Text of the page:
United States District Court, E.D. Missouri, Eastern Division
MEMORANDUM AND ORDER
CATHERINE D. PERRY, UNITED STATES DISTRICT JUDGE.
Andrew Ketterman brings this suit against defendant I.C.
Systems, Inc., alleging that defendant violated two
provisions of the Fair Debt Collection Practices Act (FDCPA),
15 U.S.C. § 1692 et seq., when it attempted to
collect an Ameren UE debt from plaintiff. Ketterman alleges
that defendant attempted to collect an unlawful processing
fee for paying by credit or debit card and that defendant
unlawfully attempted to collect a debt that was not his
because his ex-wife had opened the Ameren account in his name
without his knowledge.
parties have moved for summary judgment, although plaintiff
filed his motion after the extended deadline for doing so.
Setting aside that procedural issue, I will grant
defendant's motion and deny plaintiff's. Defendant
has presented uncontroverted evidence that the fee for credit
card processing was a fee charged by and paid to the credit
card processor and defendant does not receive any of that
fee. Plaintiff's only evidence that the bill was not his
is his own testimony, which is contradicted by his testimony
that he lived in the house, that it was listed in his name,
and that he paid the Ameren electric bill while he lived
there. Even if this could create a genuine issue of fact, IC
is entitled to summary judgment because it has shown that any
error on its part was a bona fide error made in reasonable
reliance on the information provided by Ameren.
April 11, 2018, plaintiff called defendant to ask about
issues with his credit report. The phone call was recorded
and this was the only interaction between the parties. During
the brief call, plaintiff was informed that he owed a debt of
$449.81 for an unpaid Ameren utility bill. He was told that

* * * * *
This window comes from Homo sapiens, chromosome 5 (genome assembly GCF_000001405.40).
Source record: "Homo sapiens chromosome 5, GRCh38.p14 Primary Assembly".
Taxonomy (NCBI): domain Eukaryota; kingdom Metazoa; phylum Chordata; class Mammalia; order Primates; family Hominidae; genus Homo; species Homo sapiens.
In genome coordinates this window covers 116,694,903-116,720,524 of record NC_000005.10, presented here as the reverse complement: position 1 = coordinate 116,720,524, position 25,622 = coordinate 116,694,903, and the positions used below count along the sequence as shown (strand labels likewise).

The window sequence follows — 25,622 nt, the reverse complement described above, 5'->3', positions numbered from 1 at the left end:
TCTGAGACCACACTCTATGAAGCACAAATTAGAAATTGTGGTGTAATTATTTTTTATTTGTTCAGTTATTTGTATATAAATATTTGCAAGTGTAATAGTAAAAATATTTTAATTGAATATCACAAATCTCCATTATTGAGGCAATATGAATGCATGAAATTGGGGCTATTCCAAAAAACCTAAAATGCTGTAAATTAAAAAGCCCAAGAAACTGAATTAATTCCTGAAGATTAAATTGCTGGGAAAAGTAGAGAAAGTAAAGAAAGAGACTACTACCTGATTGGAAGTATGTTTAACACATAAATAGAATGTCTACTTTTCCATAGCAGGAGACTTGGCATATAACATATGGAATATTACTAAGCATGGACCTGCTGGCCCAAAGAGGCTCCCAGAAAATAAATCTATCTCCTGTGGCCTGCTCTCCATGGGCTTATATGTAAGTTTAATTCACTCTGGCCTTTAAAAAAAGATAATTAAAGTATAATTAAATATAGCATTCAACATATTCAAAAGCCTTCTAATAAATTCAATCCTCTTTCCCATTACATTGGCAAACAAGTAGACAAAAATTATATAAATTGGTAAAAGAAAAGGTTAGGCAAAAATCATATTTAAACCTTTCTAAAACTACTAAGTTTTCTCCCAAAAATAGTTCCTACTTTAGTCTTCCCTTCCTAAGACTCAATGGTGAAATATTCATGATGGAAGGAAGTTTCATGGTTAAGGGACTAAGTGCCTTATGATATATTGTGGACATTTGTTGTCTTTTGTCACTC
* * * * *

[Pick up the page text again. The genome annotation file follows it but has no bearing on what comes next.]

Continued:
he could pay the entire balance by check or credit or debit
card. He was also told that if he chose to pay by card he
would be charged a third-party payment processing fee in the
amount of $24.74, making the total amount due $474.55.
Further, the spokesperson stated “[a]gain, if you
don't want that additional fee, you're welcome to pay
it by check.” ECF 42-1 at 4. Plaintiff was also told
that he could break the payment into two separate payments.
debt that IC was attempting to collect was for electrical
service from Ameren UE for a house that plaintiff had
previously lived in with his ex-wife. He testified that he
had lived at the address shown, that it was a house owned by
him, in his name, and that he paid Ameren bills “up
until the time I moved out.” ECF 42-7 at ¶ 23, l.
25 to p. 24, l. 2. He also testified that his wife opened the
account in his name and without his knowledge. ECF 47-7 at p.
15, l. 2-7.
determining whether to grant summary judgment, I must view
the facts and any inferences from those facts in the light
most favorable to the nonmoving party. Matsushita Elec.
Indus. Co., Ltd. v. Zenith Radio Corp., 475 U.S. 574,
587 (1986). The movant bears the burden of establishing that
(1) it is entitled to judgment as a matter of law and (2)
there are no genuine issues of material fact. Fed.R.Civ.P.
56(a); Celotex Corp. v. Catrett, 477 U.S. 317, 322
(1986). Once the movant has met this burden, the nonmoving
party may not rest on the allegations in its pleadings but
must, by affidavit or other evidence, set forth specific
facts showing that a genuine issue of material fact exists.
Fed.R.Civ.P. 56(c)(1), (e). Where a factual record taken as a
whole could not lead a rational trier of fact to find for the
nonmoving party, there is no genuine issue for trial.
Matsushita, 475 U.S. at 587.
filing of cross motions for summary judgment does not
necessarily indicate that there is no dispute as to a
material fact, or have the effect of submitting the cause to
a plenary determination on the merits.” Wermager v.
Cormorant Twp. Bd., 716 F.2d 1211, 1214 (8th Cir. 1983).
Instead, each summary judgment motion must be evaluated
separately on its own merits to determine whether a genuine